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3-way compares and short-circuit sorting



Perhaps it doesn't belong in this srfi, and it doesn't seem very
Scheme-ish, but I was wondering if anyone had given thought to C-style
comparisons that yield positive, negative or zero on comparison (as in
strcmp)?  This lets you write efficient short-circuit tests such as:

  int pred (obj a, obj b) {
    return ((cheap_func(a) - cheap_func(b))
             || (expensive_func(a) - expensive_func(b)))
            < 0;
  }

where it is rare for the initial comparison to be zero.  As it is now,
you have to either sort twice or build a custom sort pred.  Building new
procedures is what Scheme is all about, so for the latter method I use
the following utility:

(define (chain-sort-predicate key1 pred<1 pred=1 key2 pred<2 . rest)
  (define (make-sort-predicate key pred)
    (if (eq? key identity)
      pred
      (lambda (a b) (pred (key a) (key b)))))
  (let ((secondary
         (if (null? rest)
           (make-sort-predicate key2 pred<2)
           (apply chain-sort-predicate (append (list key2 pred<2) rest)))))
    (lambda (a b)
      (let ((a1 (key1 a)) (b1 (key1 b)))
        (or (pred<1 a1 b1)
            (and (pred=1 a1 b1)
                 (secondary a b)))))))

which, without the sort-keys and variable-arity could just be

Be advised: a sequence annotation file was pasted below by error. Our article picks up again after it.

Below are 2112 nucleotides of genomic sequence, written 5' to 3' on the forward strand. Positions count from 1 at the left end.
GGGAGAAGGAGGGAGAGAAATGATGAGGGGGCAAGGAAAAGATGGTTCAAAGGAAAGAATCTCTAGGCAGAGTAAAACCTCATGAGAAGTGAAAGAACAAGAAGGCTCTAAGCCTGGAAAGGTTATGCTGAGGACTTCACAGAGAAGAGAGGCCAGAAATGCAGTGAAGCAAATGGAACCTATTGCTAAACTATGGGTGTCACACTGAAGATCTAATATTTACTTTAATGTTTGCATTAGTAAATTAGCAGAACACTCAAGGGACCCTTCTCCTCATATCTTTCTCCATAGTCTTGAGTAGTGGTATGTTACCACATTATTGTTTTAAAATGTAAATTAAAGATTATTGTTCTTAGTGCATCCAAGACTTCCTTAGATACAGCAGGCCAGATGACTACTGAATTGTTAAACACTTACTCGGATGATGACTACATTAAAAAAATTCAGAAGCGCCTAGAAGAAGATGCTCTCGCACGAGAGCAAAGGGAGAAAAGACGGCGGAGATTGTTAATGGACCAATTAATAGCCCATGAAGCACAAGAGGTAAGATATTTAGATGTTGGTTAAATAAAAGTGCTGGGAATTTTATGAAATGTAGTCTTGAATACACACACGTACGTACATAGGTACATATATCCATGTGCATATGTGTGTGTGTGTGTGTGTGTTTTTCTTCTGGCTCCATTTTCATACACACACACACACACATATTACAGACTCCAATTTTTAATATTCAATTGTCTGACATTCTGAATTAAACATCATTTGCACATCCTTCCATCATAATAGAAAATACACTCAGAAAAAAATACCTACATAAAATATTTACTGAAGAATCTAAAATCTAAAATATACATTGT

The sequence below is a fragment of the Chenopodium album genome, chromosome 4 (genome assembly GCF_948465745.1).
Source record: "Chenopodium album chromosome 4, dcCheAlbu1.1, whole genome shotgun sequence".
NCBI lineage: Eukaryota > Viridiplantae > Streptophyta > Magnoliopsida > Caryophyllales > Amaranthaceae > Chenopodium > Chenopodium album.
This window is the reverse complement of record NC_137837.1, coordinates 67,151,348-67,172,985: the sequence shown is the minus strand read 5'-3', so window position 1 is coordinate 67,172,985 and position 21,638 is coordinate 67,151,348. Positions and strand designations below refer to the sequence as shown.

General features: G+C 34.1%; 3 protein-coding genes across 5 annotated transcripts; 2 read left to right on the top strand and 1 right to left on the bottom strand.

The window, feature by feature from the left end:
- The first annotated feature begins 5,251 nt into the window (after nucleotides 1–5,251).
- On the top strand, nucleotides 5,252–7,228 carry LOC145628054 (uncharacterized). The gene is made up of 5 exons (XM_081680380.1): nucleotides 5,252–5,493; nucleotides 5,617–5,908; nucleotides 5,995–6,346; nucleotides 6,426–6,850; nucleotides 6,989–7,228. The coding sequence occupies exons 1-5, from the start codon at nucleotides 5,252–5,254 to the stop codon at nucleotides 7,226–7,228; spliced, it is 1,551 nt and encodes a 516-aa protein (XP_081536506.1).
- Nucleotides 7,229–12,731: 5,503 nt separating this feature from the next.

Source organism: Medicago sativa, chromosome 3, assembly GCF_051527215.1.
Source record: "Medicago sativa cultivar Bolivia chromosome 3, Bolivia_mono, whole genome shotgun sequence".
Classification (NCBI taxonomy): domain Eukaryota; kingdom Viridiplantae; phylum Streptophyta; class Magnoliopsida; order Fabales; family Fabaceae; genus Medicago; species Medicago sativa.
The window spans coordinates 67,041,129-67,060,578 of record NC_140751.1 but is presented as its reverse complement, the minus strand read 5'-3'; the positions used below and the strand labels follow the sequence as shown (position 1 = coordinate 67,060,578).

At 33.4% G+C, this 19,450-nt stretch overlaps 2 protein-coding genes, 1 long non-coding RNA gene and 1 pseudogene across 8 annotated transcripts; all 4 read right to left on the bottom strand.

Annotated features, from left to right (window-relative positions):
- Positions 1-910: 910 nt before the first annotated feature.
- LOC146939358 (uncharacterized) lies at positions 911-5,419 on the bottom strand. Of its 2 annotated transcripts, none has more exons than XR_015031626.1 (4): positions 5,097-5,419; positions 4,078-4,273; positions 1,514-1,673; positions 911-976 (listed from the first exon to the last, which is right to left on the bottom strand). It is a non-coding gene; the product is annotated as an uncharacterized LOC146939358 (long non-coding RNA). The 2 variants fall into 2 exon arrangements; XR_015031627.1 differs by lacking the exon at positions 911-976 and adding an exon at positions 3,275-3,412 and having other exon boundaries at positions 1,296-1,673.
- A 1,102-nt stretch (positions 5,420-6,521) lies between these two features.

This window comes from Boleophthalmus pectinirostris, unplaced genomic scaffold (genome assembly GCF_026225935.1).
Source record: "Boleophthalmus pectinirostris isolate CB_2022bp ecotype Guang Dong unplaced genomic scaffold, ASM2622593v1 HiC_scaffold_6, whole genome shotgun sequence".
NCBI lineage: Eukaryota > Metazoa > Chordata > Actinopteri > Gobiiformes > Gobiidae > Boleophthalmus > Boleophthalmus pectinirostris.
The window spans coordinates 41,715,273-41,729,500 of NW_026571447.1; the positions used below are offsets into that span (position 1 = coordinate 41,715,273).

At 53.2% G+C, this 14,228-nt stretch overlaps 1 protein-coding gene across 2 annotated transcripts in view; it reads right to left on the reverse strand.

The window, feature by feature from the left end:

(define (chain-sort-predicate pred<1 pred=1 pred<2)
  (lambda (a b)
    (or (pred<1 a b)
        (and (pred=1 a b)
             (pred<2 a b)))))

which lets you do

   (sort data (chain-sort-predicate pred<1 pred=1 pred<2))

but the problem arises when pred<1 and pred=1 are not so cheap.  Usually
the steps needed to determine their value are the same, so it is a waste
to make the computation twice.

The solution in other languages is to define a general purpose
comparator, cmp in Python, <=> in Perl, which returns this trinary
value.  [This is also useful in general for OO-programming because you
can define just this method and you get <, >, =, et al for free on a
given class.]  Then you can sort with something-like

  (sort data (lambda (a b) (nzero-or (cmp1 a b) (cmp2 a b))))

and maybe define utilities to make that cleaner.

Anyway, just some rambling, thought I'd mention it...

-- 
Alex